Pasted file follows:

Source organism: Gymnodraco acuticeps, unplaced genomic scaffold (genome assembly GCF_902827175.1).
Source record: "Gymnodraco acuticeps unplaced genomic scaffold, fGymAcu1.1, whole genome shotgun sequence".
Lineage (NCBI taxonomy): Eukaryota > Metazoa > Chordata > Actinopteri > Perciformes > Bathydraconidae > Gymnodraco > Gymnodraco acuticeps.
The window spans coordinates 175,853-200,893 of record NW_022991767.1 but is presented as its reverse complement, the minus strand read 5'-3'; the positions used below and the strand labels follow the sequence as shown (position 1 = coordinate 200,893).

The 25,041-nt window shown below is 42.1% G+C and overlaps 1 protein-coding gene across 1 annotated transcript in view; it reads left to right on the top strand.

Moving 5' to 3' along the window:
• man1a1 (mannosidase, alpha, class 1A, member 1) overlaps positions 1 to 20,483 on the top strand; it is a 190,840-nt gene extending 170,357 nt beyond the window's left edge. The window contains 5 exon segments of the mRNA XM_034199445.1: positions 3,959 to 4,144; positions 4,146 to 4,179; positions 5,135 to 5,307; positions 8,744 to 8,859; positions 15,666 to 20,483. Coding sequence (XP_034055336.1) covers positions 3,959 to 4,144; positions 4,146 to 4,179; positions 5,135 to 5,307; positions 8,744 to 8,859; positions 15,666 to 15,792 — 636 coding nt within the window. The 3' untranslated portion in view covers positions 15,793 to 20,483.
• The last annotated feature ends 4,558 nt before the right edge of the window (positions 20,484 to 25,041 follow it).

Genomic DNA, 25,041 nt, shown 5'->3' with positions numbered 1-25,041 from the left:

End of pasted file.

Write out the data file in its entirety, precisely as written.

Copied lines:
Source organism: Gymnodraco acuticeps, unplaced genomic scaffold (genome assembly GCF_902827175.1).
Source record: "Gymnodraco acuticeps unplaced genomic scaffold, fGymAcu1.1, whole genome shotgun sequence".
Lineage (NCBI taxonomy): Eukaryota > Metazoa > Chordata > Actinopteri > Perciformes > Bathydraconidae > Gymnodraco > Gymnodraco acuticeps.
The window spans coordinates 175,853-200,893 of record NW_022991767.1 but is presented as its reverse complement, the minus strand read 5'-3'; the positions used below and the strand labels follow the sequence as shown (position 1 = coordinate 200,893).

The 25,041-nt window shown below is 42.1% G+C and overlaps 1 protein-coding gene across 1 annotated transcript in view; it reads left to right on the top strand.

Moving 5' to 3' along the window:
• man1a1 (mannosidase, alpha, class 1A, member 1) overlaps positions 1 to 20,483 on the top strand; it is a 190,840-nt gene extending 170,357 nt beyond the window's left edge. The window contains 5 exon segments of the mRNA XM_034199445.1: positions 3,959 to 4,144; positions 4,146 to 4,179; positions 5,135 to 5,307; positions 8,744 to 8,859; positions 15,666 to 20,483. Coding sequence (XP_034055336.1) covers positions 3,959 to 4,144; positions 4,146 to 4,179; positions 5,135 to 5,307; positions 8,744 to 8,859; positions 15,666 to 15,792 — 636 coding nt within the window. The 3' untranslated portion in view covers positions 15,793 to 20,483.
• The last annotated feature ends 4,558 nt before the right edge of the window (positions 20,484 to 25,041 follow it).

Genomic DNA, 25,041 nt, shown 5'->3' with positions numbered 1-25,041 from the left: